Over the past few years, we've got access to adult performers in ways that were truly unheard of. Now, you aren't just watching them in their films, but you also see their photos on Instagram, read their tweets, watch them lip sync on TikTok, and do a whole lot more on OnlyFans and sites like it. A reality show was inevitable. Enter: X-Rated: NYC.
Launching today, the six-episode series on OUTtv follows four male porn performers — Boomer Banks, Dante Cole, Joey Mills, and Max Konnor — as they live their lives in New York City. They discuss everything from safe spaces to gay for pay and Sniffies — no seriously, there's a whole breakdown on Sniffies.
"Watch the show because it was made by a bunch of queer sex workers," Daddy TV (the production company that created the series) co-founder Topher Cusumano tells Out. "There's a tendency in this world — even within the queer community, especially in the capital G Gay community — that people say they want to support queer projects and marginalized groups, but they are more likely to watch a reality show not only featuring a mostly cisgender straight cast, but also made by cis straight people. So even if you have a reality show featuring some cool queer characters, chances are their narratives are being controlled by a group of straight people. And I do think it's important to step up sometimes and support community-led art."
There are a few sincere moments, a whole lot of drama, and a few moments that definitely put the acting in porn actors, but it's all-in-all an enjoyable watch, lightly getting to know some of the industry's biggest performers.
Here, we talk to Cusumano about X-Rated: NYC and how it all came about.
You're 100 percent right. We were founded as a queer, sex-positive production company. We do focus mostly on unscripted content, although that might change in the future. And I would say yes, it's sex-positive but it's also sex work positive. So really giving platforms to different kinds of performers in the adult industry. So for example, on Hot Haus, we have full-service sex workers, strippers, cam boys and girls. X-Rated really was to sort of dig a little bit more into the celebrity studio porn scene.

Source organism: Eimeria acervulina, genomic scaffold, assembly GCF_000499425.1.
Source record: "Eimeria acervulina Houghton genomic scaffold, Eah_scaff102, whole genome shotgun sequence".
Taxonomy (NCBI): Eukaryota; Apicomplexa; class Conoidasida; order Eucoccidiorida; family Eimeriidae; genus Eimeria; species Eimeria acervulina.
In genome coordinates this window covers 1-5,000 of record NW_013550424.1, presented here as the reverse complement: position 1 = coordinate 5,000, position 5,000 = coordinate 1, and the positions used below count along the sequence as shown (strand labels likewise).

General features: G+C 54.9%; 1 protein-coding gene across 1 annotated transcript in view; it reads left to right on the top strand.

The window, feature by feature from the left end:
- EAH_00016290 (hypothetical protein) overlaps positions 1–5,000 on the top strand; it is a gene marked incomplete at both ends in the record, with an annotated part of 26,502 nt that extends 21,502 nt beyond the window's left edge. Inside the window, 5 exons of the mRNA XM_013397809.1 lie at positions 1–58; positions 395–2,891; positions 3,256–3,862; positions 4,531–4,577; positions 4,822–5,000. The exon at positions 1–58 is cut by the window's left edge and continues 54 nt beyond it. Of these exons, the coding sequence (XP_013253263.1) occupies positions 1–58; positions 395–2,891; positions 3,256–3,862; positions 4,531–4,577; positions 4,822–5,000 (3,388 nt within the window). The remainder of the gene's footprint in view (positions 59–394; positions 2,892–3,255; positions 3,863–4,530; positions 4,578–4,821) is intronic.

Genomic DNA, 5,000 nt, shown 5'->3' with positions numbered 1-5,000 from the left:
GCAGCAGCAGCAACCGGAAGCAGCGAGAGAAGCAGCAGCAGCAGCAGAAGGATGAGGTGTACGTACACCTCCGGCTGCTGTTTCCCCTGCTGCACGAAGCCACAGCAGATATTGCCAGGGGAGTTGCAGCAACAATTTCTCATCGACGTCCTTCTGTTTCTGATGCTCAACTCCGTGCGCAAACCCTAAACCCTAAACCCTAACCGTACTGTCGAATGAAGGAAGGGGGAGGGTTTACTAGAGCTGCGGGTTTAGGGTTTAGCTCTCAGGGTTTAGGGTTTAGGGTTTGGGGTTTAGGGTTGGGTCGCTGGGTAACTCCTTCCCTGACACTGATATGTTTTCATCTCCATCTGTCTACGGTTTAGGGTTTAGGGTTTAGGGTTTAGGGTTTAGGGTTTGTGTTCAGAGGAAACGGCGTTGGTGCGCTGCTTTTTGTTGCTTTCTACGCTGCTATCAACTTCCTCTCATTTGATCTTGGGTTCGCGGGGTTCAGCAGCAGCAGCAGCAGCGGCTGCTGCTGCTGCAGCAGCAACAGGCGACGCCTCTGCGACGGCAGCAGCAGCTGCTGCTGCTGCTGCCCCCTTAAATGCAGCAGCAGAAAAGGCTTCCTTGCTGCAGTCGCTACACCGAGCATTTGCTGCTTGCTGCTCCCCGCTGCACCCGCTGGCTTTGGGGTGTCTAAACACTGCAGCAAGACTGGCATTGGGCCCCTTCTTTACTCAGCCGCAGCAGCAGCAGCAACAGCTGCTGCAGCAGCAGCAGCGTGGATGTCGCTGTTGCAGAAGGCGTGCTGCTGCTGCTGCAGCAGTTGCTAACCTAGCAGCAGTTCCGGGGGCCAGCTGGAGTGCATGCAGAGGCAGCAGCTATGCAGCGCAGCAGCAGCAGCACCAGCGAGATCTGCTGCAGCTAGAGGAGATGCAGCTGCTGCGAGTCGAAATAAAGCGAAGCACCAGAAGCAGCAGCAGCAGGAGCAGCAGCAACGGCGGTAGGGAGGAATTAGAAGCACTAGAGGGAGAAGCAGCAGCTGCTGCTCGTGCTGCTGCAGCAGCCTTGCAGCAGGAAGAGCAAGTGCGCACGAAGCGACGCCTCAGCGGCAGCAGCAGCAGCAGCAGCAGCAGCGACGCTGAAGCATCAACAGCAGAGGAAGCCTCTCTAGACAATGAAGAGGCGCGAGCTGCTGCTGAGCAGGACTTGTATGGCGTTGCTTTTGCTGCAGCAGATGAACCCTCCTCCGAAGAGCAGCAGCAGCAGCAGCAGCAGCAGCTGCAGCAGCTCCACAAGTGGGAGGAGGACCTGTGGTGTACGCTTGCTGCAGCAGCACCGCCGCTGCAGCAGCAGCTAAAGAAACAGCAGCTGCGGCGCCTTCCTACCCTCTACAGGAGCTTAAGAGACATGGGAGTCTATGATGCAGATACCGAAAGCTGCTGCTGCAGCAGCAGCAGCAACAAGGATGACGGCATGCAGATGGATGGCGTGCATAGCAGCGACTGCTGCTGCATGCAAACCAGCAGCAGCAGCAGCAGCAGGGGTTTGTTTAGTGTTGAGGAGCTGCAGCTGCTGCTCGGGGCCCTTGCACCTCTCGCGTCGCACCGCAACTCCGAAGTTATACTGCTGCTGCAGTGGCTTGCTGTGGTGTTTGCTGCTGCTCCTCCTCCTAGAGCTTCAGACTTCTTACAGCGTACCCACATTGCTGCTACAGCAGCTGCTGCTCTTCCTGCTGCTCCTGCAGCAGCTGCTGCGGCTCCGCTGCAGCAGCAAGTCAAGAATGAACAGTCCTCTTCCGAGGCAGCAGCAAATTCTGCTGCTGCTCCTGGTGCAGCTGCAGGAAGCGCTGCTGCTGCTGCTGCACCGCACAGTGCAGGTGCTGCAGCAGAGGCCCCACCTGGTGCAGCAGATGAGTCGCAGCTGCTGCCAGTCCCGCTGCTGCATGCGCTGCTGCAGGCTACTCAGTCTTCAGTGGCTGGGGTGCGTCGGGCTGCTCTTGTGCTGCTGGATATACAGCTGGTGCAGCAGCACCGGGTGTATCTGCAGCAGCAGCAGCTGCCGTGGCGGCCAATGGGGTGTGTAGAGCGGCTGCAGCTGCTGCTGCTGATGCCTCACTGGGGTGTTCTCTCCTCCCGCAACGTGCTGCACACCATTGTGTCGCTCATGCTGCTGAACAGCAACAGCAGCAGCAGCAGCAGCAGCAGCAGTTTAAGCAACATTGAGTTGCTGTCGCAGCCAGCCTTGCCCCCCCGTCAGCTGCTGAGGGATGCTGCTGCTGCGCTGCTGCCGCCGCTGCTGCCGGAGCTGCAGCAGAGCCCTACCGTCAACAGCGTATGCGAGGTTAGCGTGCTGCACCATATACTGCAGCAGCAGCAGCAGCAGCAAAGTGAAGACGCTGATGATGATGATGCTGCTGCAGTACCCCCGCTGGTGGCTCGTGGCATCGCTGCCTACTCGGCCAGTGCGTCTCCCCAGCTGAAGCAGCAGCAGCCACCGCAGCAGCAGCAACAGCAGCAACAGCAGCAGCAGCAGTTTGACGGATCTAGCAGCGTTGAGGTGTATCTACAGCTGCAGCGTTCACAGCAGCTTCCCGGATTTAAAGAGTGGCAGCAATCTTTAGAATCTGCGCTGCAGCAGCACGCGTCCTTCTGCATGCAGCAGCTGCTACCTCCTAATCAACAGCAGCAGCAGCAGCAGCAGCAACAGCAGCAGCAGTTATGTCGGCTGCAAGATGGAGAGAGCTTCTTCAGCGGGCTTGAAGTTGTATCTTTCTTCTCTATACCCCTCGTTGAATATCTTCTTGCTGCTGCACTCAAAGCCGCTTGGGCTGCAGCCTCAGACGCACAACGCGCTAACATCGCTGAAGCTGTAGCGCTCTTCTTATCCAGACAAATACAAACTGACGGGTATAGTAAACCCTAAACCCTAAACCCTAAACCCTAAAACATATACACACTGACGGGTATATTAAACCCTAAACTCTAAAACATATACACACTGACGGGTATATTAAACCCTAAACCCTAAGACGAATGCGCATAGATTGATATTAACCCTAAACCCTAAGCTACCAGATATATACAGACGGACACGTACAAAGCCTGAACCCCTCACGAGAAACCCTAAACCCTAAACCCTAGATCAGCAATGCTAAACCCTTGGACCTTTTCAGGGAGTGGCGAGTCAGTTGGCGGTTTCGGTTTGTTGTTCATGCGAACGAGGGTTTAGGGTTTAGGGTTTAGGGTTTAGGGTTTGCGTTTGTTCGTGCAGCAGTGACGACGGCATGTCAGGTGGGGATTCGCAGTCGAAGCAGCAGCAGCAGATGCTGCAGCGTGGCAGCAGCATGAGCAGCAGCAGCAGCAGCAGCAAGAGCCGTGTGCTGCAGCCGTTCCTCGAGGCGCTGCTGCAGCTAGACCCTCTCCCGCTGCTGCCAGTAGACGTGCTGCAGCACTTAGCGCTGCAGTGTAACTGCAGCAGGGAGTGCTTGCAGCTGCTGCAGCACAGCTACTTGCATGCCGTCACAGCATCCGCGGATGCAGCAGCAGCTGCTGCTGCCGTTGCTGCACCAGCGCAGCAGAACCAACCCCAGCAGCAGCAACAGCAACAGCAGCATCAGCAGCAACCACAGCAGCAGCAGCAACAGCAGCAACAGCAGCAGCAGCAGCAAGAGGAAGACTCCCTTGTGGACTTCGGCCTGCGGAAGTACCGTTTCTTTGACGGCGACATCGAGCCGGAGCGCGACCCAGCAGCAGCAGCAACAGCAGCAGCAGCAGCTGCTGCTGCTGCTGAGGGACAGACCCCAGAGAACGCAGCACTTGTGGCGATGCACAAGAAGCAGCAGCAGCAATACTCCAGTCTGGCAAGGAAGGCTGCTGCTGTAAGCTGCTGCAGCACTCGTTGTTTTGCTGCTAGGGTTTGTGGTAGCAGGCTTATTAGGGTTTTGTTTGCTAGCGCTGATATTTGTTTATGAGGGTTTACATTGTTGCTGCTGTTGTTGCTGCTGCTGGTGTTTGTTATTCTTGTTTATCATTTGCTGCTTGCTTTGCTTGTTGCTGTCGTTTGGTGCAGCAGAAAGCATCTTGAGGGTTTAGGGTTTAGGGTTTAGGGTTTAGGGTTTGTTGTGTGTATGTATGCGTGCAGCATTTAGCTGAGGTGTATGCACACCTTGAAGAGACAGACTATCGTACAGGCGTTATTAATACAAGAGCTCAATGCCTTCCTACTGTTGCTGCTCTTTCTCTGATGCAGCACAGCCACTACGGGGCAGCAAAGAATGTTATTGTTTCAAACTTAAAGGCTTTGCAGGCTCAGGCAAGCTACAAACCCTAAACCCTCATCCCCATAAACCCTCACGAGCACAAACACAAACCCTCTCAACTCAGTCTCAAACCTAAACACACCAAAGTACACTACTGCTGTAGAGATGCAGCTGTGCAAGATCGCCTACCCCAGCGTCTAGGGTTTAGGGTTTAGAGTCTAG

We do think it's interesting and important to have platforms where sex workers can expose and develop their brands in spaces that are considered "mainstream" or "safe for work." Doing that with a lot of joy and outside of trauma porn is always really important to us. When we're producing shows that might have conflicts just by nature of sort of the cast relationships, we're always making sure that it's within an equitable space with agency. So I would rather see two sex workers have a real big debate and talk about their feelings and go through their journey together, than see them having a debate with non-sex workers or cis folks over our validity.
A majority of us are sex workers and a majority of us are queer. We always try to employ people of color. Actually, 100 percent of the producing staff are queer sex workers and most of our crew is queer.
And you've been doing a ton with OUTtv?
Yeah, we're really lucky to partner with OUTtv. One, I mean, just because their audience and our audience really like the same kinds of stories. They like the same kind of structure and heightened form of comedy that we really like to apply to some of our work. Energetically the fit is right there in terms of genres we're producing and in the stories we're trying to play. But also I'll tell you the truth: it's not always easy to sell sex worker content that doesn't have sex in it, right? Usually when people are buying sex work content, they're saying, "Okay, well the audience is gonna watch because there's gonna be titty." Part of the joy of X-Rated for me is that, yes, you're gonna see sexy stuff, but I think more importantly, they really let us tell this story about these friendships, about this community, about this city.